When this Haven group left, there were tears, new friendships; there was transformation, fierce self-expression, and most of all community.  We need community, especially in our creative pursuits.  I want you to look at these pictures.  I want you to imagine giving yourself your dreams, despite what your inner critic says, or your friends and family for that matter.  Take a stand for what you believe in.  What you want.  What you want to create!  And if that sparks a desire to come to Haven…DO IT FOR YOURSELF!  In the minute of the spark…is the flame.  Come burn.  yrs. Laura

Here’s what a few of my last retreaters wrote about their Haven experience.

Click here  and here and here.

Yes

It could happen any time, tornado, earthquake, Armageddon. It could happen. Or sunshine, love, salvation.

It could you know. That’s why we wake and look out–no guarantees in this life.

But some bonuses, like morning, like right now, like noon, like evening.

–William Stafford

(with thanks to Lorrie…and all the  Haven brave and beautiful souls.  Thank you for your enormous YES!)  This is for you.

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Maybe I Understand Grace Now

Haven Retreat in Montana:

August 7th-11th (now booking)

September 4th-8th (now booking)

September 18th-22nd (full with a wait list)

 swirl

Well, another Haven retreat has passed and I am in that zone again. It’s somewhere between having watched a miracle and wanting more. It’s the place where lofty words like grace and awe and wonder and purity come from. We played. We became more aware of our best selves. And maybe our worst selves. We honored and supported each other. We broke through. We belly-laughed. We are home now. Me included.
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Back to bills and emails and kids not really caring that we just found transformation because they need new shoes, and bosses who are kinda like: yeah…great. Did you join a cult or something? You have a look in your eye that I’m not exactly sure will go over well at our next annual meeting. Whatever.

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After breakfast on the last day, we say goodbye to people that just four days ago were total strangers, and Them, and Better than, or Afraid of, or Worse than…and are now family. It happens every time. We become community. We have been through something together and we are better for it. Maybe healed. Definitely inspired. Braver for sure.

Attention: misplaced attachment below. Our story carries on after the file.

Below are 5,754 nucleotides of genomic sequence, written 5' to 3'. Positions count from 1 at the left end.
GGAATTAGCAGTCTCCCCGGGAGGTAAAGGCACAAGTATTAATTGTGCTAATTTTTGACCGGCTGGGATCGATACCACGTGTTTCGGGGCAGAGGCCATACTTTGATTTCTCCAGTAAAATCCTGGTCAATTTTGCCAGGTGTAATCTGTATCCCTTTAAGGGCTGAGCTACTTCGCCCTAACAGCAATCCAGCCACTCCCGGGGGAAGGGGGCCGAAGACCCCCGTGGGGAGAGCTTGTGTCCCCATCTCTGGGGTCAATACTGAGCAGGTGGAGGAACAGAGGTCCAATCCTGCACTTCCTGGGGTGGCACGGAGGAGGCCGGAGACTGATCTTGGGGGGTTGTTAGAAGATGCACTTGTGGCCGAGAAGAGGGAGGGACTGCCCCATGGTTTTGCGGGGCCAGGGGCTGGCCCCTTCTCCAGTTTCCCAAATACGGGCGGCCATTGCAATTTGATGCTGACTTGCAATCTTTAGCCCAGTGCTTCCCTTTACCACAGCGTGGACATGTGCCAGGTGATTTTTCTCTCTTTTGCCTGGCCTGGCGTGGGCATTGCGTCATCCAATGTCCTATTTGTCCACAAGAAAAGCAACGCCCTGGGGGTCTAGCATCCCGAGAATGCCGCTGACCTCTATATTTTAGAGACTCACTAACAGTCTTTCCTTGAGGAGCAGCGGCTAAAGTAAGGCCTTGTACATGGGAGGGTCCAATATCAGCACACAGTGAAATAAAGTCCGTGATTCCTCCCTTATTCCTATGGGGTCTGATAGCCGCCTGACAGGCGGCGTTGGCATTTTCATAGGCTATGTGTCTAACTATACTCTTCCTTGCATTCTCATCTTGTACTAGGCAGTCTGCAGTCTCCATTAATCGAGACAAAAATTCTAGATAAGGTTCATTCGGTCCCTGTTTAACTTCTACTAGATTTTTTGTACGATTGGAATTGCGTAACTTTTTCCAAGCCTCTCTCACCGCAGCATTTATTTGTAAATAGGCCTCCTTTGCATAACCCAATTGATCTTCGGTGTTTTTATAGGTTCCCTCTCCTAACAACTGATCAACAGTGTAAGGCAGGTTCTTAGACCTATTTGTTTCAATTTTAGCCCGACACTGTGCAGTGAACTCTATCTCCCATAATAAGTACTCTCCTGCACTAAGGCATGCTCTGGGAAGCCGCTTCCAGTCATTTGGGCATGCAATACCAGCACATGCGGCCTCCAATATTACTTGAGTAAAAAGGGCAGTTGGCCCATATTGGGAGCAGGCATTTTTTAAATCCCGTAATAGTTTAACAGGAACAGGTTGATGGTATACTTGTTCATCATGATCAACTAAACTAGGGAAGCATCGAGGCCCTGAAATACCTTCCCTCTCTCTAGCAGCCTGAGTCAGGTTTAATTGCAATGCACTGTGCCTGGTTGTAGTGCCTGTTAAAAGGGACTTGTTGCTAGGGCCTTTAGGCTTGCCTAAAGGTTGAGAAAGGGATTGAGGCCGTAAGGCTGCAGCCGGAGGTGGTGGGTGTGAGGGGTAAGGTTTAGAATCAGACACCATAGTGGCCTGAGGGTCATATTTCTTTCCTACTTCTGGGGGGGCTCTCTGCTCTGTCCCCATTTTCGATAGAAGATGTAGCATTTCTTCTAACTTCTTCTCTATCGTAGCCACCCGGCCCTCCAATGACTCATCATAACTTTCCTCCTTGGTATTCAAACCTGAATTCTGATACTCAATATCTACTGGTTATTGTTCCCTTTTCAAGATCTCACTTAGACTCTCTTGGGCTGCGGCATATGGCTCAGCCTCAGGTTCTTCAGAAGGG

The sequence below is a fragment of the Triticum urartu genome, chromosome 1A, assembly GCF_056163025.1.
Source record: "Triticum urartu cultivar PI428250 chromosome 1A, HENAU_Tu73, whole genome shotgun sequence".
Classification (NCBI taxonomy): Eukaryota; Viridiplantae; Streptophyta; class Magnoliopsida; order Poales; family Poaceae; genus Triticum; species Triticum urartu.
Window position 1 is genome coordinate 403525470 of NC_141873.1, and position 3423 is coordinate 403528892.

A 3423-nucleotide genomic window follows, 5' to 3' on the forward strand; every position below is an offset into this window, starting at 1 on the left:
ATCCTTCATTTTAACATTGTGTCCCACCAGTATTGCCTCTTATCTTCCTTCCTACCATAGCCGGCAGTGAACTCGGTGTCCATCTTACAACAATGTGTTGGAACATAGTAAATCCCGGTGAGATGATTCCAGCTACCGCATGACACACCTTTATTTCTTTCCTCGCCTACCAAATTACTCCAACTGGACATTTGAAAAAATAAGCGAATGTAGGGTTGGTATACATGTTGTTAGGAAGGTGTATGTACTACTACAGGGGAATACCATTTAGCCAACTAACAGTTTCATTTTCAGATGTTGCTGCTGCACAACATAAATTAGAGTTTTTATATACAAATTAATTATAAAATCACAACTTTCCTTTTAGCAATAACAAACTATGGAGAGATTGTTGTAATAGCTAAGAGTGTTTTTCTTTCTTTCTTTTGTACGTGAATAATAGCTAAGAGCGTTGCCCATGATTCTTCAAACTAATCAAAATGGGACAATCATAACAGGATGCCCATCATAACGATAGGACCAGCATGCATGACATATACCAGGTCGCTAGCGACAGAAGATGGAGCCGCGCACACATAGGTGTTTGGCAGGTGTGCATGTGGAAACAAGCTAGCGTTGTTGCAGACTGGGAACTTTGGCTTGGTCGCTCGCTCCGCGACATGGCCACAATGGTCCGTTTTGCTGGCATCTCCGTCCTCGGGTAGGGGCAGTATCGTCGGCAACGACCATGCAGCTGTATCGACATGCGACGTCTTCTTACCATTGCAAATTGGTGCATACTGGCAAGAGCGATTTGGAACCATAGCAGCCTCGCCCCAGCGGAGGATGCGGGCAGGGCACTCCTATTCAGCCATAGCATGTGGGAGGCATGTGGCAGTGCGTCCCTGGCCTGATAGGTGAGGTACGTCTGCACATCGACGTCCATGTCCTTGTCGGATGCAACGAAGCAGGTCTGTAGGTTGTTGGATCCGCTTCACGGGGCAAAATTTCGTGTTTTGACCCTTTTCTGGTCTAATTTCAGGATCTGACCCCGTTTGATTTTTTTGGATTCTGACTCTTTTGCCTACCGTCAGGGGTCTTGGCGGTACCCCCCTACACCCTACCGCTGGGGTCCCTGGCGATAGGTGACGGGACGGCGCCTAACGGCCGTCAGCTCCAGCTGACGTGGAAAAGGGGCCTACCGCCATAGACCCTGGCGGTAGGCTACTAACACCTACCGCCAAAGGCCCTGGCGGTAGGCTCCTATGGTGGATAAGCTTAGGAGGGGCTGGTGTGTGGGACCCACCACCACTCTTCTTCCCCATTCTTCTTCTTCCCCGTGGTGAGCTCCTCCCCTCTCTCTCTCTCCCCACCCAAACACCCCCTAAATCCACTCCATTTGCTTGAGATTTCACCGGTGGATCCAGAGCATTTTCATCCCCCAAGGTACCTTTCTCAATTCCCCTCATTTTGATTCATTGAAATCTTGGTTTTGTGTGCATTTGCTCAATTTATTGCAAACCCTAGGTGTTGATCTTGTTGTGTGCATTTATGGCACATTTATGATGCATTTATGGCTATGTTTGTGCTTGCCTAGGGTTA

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And after everybody leaves, I lie on my stomach on the dock and swirl my finger in the water, sending out ripples for each person, naming them, one by one, sending them off to their lives from the ranch in Montana to wherever they will land. Watching as the ripples go out and out until they become lake and settle into the world of nature, purpose, intention, mindfulness, reverberation of heart language.

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This time, I told the group that I would be doing this ritual on their behalf. And I got a note the last morning from one of the retreaters. She said, “Read this before you go to the dock.” And I did. They all went off and I heaved a deep breath, fighting tears, feeling joy…and read her note. It thanked me and Haven and Montana and the ranch and the group. And it gave me this challenge: when I swirled out my God-speed, I was to feel it coming back to me. I wondered if I would be able to do that. I readied myself, and I went to the dock. Lay on my stomach. Put my finger in. Swirled and sent for each of these dear, brave, creative sisters.
dock